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Vincent J. Ammirato, Gary J. Kulik, Kenneth H. Salbu, Robert J. Murphy and v. Duraclean International


July 13, 2011


The opinion of the court was delivered by: Lindsay, Magistrate Judge:


The plaintiffs, Vincent J. Ammirato, Gary J. Kulik, Kenneth H. Salbu, Robert J. Murphy and Louis Vengilio, commenced this action against the defendant, Duraclean International, Inc. ("Duraclean International") on November 7, 2007, alleging that Duraclean International breached its contract with the plaintiffs and violated General Business Law § 349 and 18 U.S.C. § 1961, et seq. ("RICO"), when it failed to repay their loans. By order dated February 10, 2010, the court granted the defendant's motion for summary judgment with respect to the plaintiffs' claims under the General Business Law and RICO and denied the motion with respect to the breach of contract claim. Beginning on August 16, 2010, an eight day bench trial was held, which concluded September 24, 2010. Having considered all of the evidence and testimony presented, the court makes the following findings of fact and conclusions of law pursuant to Fed. R. Civ. P. 52(a).


A. The Relationship between Duraclean International and Steven Diaz

The defendant Duraclean International is an Illinois corporation with its principal place of business in Arlington Heights, Illinois.*fn1 Duraclean International is in the business of providing cleaning and care services for carpets, rugs, and upholstery through franchised dealers. Pursuant to its franchise agreements, Duraclean International lends support to its franchises by, among other things, sending its representatives to assist in the opening of franchises, to assist in presentations to new clients, to prepare for trade and mall shows, or to help to set up databases. Tr. at 1224-25.*fn2 Duraclean International also negotiates contracts to make services and goods available to its franchises. Tr. at 1281-82. For example, Duraclean International has a contract with the yellow pages so that franchises can advertise at lower rates. Tr. at 1281. Duraclean International also has a national equipment rental and labor contract that allows franchises to obtain equipment and labor at the lowest possible rate. Tr. at 1281-82. Duraclean International does not have a national advertising program for its franchises. Tr. at 1293. Vincent Caffarello is the current president and a fifty percent owner of Duraclean International. Tr. at 5. Wilbur Gage is the executive vice-president and also owns fifty percent of the company. Tr. at 131.

In the late 1980s, Steven Diaz ("Diaz"), who is not a party to this action, became a partner of a Duraclean franchise located in Medford, New York. Tr. at 15, 905. The franchise was known as Duraclean Fabric Specialist by J & S, Inc. d/b/a Duraclean Specialists ("Duraclean Specialists"). Tr. at 15, 906. A few years later, Diaz bought out his partner's interest in the Medford franchise and also purchased several additional franchises on Long Island. Tr. at 15, 905-06, 909.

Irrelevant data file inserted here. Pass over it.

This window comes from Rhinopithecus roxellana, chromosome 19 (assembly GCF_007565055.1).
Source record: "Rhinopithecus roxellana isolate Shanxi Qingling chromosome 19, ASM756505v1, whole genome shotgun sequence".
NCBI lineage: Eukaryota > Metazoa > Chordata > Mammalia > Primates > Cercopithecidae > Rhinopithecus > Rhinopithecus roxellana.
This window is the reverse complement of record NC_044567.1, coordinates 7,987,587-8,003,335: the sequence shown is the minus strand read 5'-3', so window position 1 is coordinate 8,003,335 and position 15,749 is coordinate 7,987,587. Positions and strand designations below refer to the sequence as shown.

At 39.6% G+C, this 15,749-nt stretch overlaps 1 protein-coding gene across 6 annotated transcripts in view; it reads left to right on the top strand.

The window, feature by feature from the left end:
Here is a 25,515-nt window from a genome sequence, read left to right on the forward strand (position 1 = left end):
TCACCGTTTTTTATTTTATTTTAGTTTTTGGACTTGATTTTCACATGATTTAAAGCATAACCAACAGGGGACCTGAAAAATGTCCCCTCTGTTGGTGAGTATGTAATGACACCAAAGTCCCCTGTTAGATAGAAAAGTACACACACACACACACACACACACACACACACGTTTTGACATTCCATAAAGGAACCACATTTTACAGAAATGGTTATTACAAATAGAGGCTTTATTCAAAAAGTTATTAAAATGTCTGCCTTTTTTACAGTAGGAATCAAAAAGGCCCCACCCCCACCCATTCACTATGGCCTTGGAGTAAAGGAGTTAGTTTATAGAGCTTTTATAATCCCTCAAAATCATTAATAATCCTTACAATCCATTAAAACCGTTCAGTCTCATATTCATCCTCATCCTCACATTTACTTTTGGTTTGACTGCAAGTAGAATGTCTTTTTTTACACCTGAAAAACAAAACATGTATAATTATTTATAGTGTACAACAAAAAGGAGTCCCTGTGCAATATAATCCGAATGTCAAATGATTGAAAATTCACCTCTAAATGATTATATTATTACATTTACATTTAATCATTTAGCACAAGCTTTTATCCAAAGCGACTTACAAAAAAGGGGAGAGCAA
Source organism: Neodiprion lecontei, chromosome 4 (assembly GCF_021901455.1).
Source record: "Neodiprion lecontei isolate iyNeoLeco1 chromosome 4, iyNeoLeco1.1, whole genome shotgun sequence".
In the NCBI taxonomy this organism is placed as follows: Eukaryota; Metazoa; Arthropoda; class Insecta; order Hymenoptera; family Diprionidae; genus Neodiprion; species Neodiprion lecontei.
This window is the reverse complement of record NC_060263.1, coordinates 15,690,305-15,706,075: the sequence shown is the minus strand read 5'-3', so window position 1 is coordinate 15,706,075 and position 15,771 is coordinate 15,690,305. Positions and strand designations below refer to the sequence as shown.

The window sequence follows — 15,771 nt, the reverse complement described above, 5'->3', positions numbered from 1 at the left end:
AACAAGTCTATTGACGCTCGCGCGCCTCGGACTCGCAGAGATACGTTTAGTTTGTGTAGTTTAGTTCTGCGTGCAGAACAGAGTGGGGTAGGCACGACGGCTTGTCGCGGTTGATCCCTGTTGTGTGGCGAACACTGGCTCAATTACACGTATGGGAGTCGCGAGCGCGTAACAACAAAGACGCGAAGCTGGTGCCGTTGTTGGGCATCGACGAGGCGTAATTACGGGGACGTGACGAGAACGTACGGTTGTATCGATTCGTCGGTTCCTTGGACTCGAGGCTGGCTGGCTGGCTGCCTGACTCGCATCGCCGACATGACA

Duraclean Specialists, as with every Duraclean franchise, had a designated a primary marketing area ("PMA") where it could perform carpet and upholstery cleaning and restoration. Tr. at 905-06. A PMA was a delineated geographic area where a franchise could operate. Tr. at 7. The PMA was designed to confine the areas in which marketing and business development took place to avoid conflicts with other franchises. Tr. at 7-8. PMAs were, however, written on a non-exclusive basis so franchises could develop business outside their PMA in areas where no other franchises were located or where they were referred business by existing clients. Tr. at 42-43, 1322-23. The PMA of Diaz's franchises included the Port Jefferson area to Wading River, Pseudocode, Stony brook, Smithson-St. James and the Hampton, Tr. at 909-11.

From 2000 to 2006, the Diaz franchises operated under an Ownership Agreement dated December 28, 2000, which was renewed September 20, 2005. Tr. at 922. Pursuant to the Agreement, Duraclean International received approximately two percent of the revenues earned by the Diaz franchises. Tr. at 34, 934.The royalty paid to Duraclean International was based on a declining formula, meaning as revenues increased, the percentage paid to Duraclean International decreased. Tr. at 34.

In early 2000, Caffarello, Duraclean International's president, suspected that Diaz was under-reporting his revenues and not accurately paying royalties to the company so he flew to New York to interview Diaz. Tr. at 27-30, 150. Caffarello never determined whether Diaz was, in fact, under-reporting his revenues. Tr. at 30. In either case, from 2000 to 2004, Diaz's franchises experienced explosive growth, becoming the top grossing franchises in the Duraclean system. Tr. at 31.

In 2004, Caffarello determined to sell his 50% interest in Duraclean International. Tr. at 1237. Caffarello offered to sell his interest in the company to his partner William Gage pursuant to their buy/sell agreement, but Gage declined. Tr. at 21. After Gage declined the offer, Diaz offered to purchase Caffarello's shares. Tr. at 21, 952, 1237. On June 30, 2004, Diaz entered into an agreement to purchase Caffarello's shares for $600,000 and executed a note made payable to Caffarello for virtually the entire sum minus a deposit. Tr. at 22-23,69. Diaz become a fifty percent owner of Duraclean International and was made a member of its board of directors.*fn3 Tr. at 22-23. Caffarello, however, remained the president and treasurer. Tr. at 34. Diaz was never given a position as an officer.Tr. at 1241.